On August 12, 2009, the U.S. Internal Revenue Service (IRS) released Revenue Procedure 2009-36, which provides individually designed government-sponsored pension plans some leeway in the IRS determination letter process. Specifically, the revenue procedure:
- Extends the deadline by which a governmental entity must adopt amendments required by a conditional favorable determination letter; and
- Formally revises the determination letter process in Revenue Procedure 2007-44 to permit governmental plans to file for determination letters in Cycle E by January 31, 2011.
Furthermore, Revenue Procedure 2009-36 provides that a governmental plan sponsor that submitted a determination letter request in Cycle C—by January 31, 2009—may withdraw this request and resubmit in Cycle E.
Extension of Deadline
Revenue Procedure 2009-36 extends the period (called the "remedial amendment period") in which a governmental plan may adopt amendments required in conjunction with an IRS determination letter. This remedial amendment period was previously 91 days after the date of the favorable determination letter (under Revenue Procedure 2007-44 and Treasury Regulations issued under Internal Revenue Code section 401(b)). Revenue Procedure 2009-36 extends the remedial amendment period to 91 days after the last day of the first regular legislative session beginning more than 120 days after the date of the favorable determination letter in which the governing body with the authority to amend the plan can consider a plan amendment. This extension is likely to be relevant for governmental plans that must be amended by a legislative governing body that does not meet on a regular basis.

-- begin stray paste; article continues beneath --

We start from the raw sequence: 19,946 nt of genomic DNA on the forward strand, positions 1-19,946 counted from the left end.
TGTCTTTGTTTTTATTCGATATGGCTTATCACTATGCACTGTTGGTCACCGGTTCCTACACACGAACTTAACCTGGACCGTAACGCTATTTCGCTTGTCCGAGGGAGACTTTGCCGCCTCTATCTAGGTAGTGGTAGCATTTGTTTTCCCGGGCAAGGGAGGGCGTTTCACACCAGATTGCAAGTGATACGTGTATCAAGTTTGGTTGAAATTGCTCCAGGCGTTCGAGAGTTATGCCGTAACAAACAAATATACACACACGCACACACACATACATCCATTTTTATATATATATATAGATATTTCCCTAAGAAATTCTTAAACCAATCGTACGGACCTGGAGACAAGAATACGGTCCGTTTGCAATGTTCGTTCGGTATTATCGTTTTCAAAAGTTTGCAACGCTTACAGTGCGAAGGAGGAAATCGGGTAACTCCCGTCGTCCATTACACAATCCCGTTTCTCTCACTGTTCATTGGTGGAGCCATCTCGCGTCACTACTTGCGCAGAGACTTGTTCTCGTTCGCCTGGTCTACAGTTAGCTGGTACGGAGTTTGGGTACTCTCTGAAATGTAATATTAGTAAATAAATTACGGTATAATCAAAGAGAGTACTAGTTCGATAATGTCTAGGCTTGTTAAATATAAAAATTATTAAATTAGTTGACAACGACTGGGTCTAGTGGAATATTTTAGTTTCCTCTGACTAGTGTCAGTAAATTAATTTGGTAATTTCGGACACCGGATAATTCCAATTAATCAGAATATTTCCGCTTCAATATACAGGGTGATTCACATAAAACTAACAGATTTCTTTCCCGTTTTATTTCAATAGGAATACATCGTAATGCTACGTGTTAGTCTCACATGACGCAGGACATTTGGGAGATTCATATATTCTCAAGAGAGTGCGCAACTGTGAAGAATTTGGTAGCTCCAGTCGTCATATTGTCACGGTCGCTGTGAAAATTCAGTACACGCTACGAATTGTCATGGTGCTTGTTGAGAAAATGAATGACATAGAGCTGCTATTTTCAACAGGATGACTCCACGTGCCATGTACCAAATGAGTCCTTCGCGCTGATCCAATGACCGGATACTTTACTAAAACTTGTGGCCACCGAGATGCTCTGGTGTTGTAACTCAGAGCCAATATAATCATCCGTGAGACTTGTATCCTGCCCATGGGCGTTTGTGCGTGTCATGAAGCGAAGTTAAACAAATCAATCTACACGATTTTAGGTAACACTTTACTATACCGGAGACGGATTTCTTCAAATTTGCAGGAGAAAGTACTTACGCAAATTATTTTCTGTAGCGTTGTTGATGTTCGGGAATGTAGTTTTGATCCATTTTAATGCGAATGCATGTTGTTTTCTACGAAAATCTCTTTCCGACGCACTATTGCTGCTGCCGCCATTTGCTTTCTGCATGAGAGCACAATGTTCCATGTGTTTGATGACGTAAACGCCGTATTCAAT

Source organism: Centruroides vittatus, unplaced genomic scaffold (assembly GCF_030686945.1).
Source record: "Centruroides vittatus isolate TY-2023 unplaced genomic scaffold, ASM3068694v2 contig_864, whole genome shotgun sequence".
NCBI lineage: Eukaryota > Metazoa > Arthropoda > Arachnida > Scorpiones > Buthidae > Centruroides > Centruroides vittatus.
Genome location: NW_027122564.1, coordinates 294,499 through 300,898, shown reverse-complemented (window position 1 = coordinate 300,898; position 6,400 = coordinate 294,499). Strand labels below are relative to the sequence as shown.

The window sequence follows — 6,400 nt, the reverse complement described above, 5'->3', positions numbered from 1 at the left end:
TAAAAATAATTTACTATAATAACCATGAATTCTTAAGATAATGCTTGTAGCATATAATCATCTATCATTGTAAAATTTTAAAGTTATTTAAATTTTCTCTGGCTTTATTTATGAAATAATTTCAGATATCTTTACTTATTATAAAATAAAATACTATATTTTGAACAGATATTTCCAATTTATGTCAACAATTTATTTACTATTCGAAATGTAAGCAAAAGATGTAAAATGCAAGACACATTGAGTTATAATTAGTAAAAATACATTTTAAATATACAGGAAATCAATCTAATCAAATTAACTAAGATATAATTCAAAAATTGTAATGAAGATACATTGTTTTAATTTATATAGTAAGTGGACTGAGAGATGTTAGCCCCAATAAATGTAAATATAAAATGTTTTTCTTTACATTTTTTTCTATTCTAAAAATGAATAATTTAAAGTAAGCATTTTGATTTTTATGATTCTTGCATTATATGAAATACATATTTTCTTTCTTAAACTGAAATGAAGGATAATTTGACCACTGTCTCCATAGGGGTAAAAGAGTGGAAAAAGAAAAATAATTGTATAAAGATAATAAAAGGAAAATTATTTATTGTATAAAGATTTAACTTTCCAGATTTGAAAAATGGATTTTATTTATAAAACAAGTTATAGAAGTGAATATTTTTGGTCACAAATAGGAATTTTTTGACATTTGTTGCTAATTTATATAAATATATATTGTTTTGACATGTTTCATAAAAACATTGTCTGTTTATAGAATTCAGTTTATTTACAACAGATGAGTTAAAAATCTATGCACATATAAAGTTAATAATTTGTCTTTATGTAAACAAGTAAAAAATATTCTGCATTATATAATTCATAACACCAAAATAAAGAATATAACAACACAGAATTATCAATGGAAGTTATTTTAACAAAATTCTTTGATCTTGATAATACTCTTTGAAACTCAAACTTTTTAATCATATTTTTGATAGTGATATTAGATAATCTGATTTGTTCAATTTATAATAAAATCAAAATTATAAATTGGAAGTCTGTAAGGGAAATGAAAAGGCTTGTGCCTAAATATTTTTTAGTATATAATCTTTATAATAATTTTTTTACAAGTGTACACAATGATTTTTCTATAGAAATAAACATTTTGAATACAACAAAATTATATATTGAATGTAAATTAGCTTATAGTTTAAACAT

Formalizes Cycle-E Filing Option
Revenue Procedure 2009-36 also formalizes the IRS's November 5, 2008, website guidance allowing governmental plans to file for a favorable determination letter in Cycle C (by January 31, 2009) or in Cycle E (by January 31, 2011). Moreover, governmental plan sponsors that filed for a determination letter in Cycle C have the option of withdrawing and resubmitting this request in Cycle E. However, if the sponsor opts to do so, the user fee paid with the application will not be returned to the applicant unless the application was filed on or before November 7, 2008, and a written request to withdraw the application was submitted to the IRS and postmarked on or before January 31, 2009. Thus, governmental sponsors who now withdraw these applications will not receive a refund of the user fee.
It is important to note that a governmental plan that opts to submit in Cycle E will have to amend the plan to comply with the IRS's cumulative list of required plan amendments, to be issued in 2010. In addition, the extension to Cycle E applies only to the current cycle for governmental plans. Governmental plans will be required to file in Cycle C going forward. Therefore, a governmental plan that files in Cycle E will have to resubmit for a new determination letter by January 31, 2014.
The extension of the adoption period is likely to be welcome relief. However, in the governmental setting, interested parties may want to seek input from appropriate executive and legislative leaders before agreeing to language with the IRS during the determination letter process. With a Cycle E deadline of January 31, 2011, it is not too early to begin the process of educating those leaders on the determination letter process and potential legislative corrections.